Variability in assessor responses to undergraduate essays

An issue for assessment quality in higher education

by Sally Roisin O'Hagan (Author)
©2015 Monographs 322 Pages


Academic standards in higher education depend on the judgements of individual academics assessing student work; it is in these micro-level practices that the validity and fairness of assessment is constituted. However, the quality of assessments of open-ended tasks like the coursework essay is difficult to ascertain because of the complex and subjective nature of the judgements involved. In view of current concerns about assessment quality and standards, this book is a timely reflection on the practices of academic judgement at university. It explores assessment quality through an empirical study of essay marking in an undergraduate discipline where large class sizes and significant numbers of second language students are common. The study shows that assessors vary in their interpretations of criteria and standards and that this results in inconsistent grading of essays. The book contributes to a growing scholarship of assessment with an evidence-based explanation of why assessors disagree and a discussion of the implications of this for the validity of assessment practices at university.

Table Of Contents

  • Cover
  • Title
  • Copyright
  • About the Author
  • About the Book
  • This eBook can be cited
  • Contents
  • Preface
  • 1. Introduction
  • 1.1 Background to the research
  • 1.2 Aim of the study and research approach
  • 1.3 Overview of this book
  • 2. A review of the literature on writing assessment
  • 2.1 Empirical research on assessment in higher education
  • 2.1.1 Reliability of marks awarded at university
  • 2.1.2 Variability in assessment approaches at university
  • 2.2 Responses to assessment issues in higher education
  • 2.2.1 Institutional policy and student diversity
  • 2.2.2 ‘Good practice’ guidelines for assessment
  • 2.3 The nature of assessment practice at university
  • 2.3.1 The implicit expertise of professional practice
  • 2.3.2 The pedagogic context of university assessment
  • 2.4 Influences on judgements of writing quality
  • 2.4.1 Judgements of disciplinary writing at university
  • 2.4.2 The rating of L1/L2 English composition and ESL writing
  • 2.5 Research approaches in writing assessment
  • 2.5.1 Limitations of survey and ‘text manipulation’ studies
  • 2.5.2 Process-oriented research approaches
  • 2.6 Verbal report methodologies
  • 2.6.1 Background
  • 2.6.2 Advantages of verbal reports
  • 2.6.3 Methodological concerns about verbal reports
  • 2.6.4 Further considerations for research design
  • 3. Method
  • 3.1 Research questions
  • 3.2 Pilot study
  • 3.2.1 Participants
  • 3.2.2 Interview protocol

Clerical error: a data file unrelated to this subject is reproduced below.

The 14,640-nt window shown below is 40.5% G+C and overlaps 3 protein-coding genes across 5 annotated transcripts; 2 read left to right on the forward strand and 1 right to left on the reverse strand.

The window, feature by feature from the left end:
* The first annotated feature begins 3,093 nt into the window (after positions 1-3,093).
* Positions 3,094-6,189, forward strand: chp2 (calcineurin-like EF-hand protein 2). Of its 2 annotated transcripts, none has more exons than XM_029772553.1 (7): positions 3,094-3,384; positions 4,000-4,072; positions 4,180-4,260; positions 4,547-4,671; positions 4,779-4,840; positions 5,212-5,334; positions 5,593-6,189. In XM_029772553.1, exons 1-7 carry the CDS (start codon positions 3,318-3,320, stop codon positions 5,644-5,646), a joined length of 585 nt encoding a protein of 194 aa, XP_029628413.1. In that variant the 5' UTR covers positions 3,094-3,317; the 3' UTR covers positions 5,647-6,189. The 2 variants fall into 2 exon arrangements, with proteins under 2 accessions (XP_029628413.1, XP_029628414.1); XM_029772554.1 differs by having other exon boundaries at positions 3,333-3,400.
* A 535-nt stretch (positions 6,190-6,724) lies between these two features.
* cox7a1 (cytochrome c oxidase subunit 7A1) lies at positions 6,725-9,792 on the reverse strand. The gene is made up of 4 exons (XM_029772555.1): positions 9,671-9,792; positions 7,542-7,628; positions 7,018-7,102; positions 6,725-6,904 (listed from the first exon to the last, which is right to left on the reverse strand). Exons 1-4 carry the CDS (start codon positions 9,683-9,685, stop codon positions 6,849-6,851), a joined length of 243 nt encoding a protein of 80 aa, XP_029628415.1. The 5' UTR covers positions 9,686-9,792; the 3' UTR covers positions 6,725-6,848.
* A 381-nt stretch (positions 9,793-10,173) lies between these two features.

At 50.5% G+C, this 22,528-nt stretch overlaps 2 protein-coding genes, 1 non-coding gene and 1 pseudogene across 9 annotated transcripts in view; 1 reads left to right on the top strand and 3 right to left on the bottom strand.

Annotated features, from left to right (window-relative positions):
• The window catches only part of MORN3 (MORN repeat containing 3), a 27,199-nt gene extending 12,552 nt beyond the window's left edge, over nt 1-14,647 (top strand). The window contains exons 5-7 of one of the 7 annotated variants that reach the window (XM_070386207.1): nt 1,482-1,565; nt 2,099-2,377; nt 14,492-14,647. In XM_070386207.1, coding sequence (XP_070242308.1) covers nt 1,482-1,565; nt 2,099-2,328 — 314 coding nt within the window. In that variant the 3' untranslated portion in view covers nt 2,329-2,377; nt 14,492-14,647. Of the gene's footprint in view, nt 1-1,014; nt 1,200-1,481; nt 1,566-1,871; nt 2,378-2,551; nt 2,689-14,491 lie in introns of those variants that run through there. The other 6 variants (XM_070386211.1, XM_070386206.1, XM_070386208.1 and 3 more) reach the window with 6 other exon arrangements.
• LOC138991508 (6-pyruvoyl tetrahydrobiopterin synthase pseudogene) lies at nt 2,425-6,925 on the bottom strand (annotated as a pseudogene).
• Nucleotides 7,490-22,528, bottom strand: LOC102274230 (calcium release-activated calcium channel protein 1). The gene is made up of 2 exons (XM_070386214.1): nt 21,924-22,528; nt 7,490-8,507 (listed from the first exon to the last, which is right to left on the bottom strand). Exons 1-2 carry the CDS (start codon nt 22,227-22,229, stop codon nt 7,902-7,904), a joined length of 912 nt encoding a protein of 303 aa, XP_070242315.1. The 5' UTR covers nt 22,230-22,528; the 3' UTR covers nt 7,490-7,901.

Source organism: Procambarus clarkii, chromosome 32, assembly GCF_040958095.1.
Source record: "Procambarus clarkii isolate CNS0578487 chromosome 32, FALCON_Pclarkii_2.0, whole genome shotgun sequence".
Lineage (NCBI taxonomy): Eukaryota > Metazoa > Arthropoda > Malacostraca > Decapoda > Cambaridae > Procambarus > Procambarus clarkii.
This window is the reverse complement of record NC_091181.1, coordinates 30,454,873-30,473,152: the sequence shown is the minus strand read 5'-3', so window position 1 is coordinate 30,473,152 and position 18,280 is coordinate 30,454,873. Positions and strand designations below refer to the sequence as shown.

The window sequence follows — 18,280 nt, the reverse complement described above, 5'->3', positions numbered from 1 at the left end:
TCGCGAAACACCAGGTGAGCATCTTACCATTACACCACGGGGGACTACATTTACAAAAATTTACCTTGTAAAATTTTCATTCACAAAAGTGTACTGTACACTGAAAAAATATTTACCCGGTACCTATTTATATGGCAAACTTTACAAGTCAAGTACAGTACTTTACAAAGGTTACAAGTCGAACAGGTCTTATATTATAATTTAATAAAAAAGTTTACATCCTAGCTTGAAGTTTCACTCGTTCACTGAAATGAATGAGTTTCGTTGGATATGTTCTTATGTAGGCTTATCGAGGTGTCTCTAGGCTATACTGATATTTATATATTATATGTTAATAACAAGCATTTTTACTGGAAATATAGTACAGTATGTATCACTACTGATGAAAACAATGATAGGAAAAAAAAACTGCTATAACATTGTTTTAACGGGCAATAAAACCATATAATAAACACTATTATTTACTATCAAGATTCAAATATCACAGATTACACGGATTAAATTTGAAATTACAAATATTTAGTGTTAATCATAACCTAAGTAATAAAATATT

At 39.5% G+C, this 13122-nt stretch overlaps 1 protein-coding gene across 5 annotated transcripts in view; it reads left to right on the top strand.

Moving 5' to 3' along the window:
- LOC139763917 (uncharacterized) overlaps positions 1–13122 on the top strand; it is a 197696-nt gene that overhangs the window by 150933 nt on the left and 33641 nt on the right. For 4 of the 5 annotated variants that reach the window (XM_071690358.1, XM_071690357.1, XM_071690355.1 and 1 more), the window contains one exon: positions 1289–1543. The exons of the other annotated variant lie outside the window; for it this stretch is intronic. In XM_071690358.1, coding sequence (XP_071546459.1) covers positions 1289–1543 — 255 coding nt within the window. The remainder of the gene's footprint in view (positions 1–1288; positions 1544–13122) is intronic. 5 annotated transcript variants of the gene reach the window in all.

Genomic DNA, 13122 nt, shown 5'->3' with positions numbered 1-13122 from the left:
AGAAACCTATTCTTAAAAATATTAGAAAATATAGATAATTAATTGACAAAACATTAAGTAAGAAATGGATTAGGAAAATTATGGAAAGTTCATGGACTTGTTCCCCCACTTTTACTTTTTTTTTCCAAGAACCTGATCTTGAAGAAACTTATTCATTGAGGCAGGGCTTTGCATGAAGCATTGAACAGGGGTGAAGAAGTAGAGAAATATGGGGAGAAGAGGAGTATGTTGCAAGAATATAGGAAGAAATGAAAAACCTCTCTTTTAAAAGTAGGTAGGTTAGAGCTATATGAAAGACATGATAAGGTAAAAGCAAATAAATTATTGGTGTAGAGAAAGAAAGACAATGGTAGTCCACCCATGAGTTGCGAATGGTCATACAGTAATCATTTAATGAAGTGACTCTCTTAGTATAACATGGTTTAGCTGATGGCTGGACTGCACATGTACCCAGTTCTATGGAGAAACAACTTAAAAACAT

• 3.2.3 Main findings of pilot study
  • 3.3 Trial verbal report study
  • 3.3.1 Participants
  • 3.3.2 Materials and procedures
  • 3.3.3 Post-sessional interviews
  • 3.3.4 Findings of trial verbal report study
  • 3.4 Main study
  • 3.4.1 The research site
  • 3.4.2 Participants
  • 3.4.3 Materials and procedures
  • The essays
  • The marking sessions
  • Verbal reporting procedures
  • Post-sessional interviews
  • 3.4.4 Data – treatment and analysis
  • Essay marks
  • Verbal reports – preparation of data
  • Verbal reports – coding
  • Verbal reports – coding protocol
  • Identifying comments
  • Repeated, elaborated, and embedded comments
  • Responses to researcher prompts
  • Assessor annotations
  • Positive and negative comments
  • Verbal reports – further analysis
  • Analysis of post-sessional interview data
  • 4. Results
  • 4.1 Essay marks
  • 4.1.1 Marks by language group
  • 4.1.2 Marks by essay
  • 4.1.3 Marks by assessor
  • 4.2 Verbal commentary
  • 4.2.1 Distribution of positive and negative comments
  • 4.2.2 Comment categories
  • 4.3 Verbal commentary: sub-categories
  • 4.3.1 Evaluations of content
  • 4.3.2 Evaluations of expression
  • 4.3.3 Evaluations of research
  • 4.3.4 Evaluations of structure
  • 4.3.5 Evaluations of presentation
  • 4.3.6 Other evaluations
  • 4.3.7 Axial coding
  • 4.4 Assessor disagreements
  • 4.4.1 Disagreements in essay marks
  • 4.4.2 Disagreements in commentary
  • Variable understandings of content criteria
  • Research – how many citations, and what kind?
  • Structure – ‘impressive’ or ‘confusing’
  • Conflicting evaluations of quality of expression
  • 5. Discussion
  • 5.1 The findings
  • 5.2 The implications
  • 5.3 Reasons for disagreement
  • 5.4 Solutions
  • 5.5 Concluding remarks
  • 6. Conclusion
  • 6.1 Summary of findings
  • 6.2 Limitations of the study
  • 6.3 Future directions for assessment reform
  • Bibliography
  • Appendix A: Verbal report characteristics
  • Appendix B: Instructions to assessors
  • ‘Verbal reports’
  • Appendix C: Coding sub-categories
  • C.1 Evaluations of Content
  • C.2 Evaluations of Expression
  • C.3 Evaluations of Research
  • C.4 Evaluations of Structure
  • C.5 Evaluations of Presentation
  • C.6 Other evaluations
  • C.7 Axial codes
  • Appendix D: Comment distributions by essay
  • D.1 Distribution of negative and positive comments
  • D.2 Comment categories
  • D.3 Post hoc analyses of chi-square test of independence: comment categories
  • Appendix E: Comment distributions by assessor
  • E.1 Distribution of negative and positive comments
  • E.2 Chi-square analysis (ratio of positive to negative comments)
  • E.3 Comment categories
  • E.4 Post hoc analyses of chi-square tests: comment categories
  • Appendix F: Post hoc analysis for chi-square tests of independence
  • F.1 Distribution of comment categories by language group
  • F.2 Distribution of sub-categories of content by language group
  • F.3 Distribution of sub-categories of expression by language group
  • F.4 Distribution of sub-categories of research by language group
  • F.5 Distribution of sub-categories of structure by language group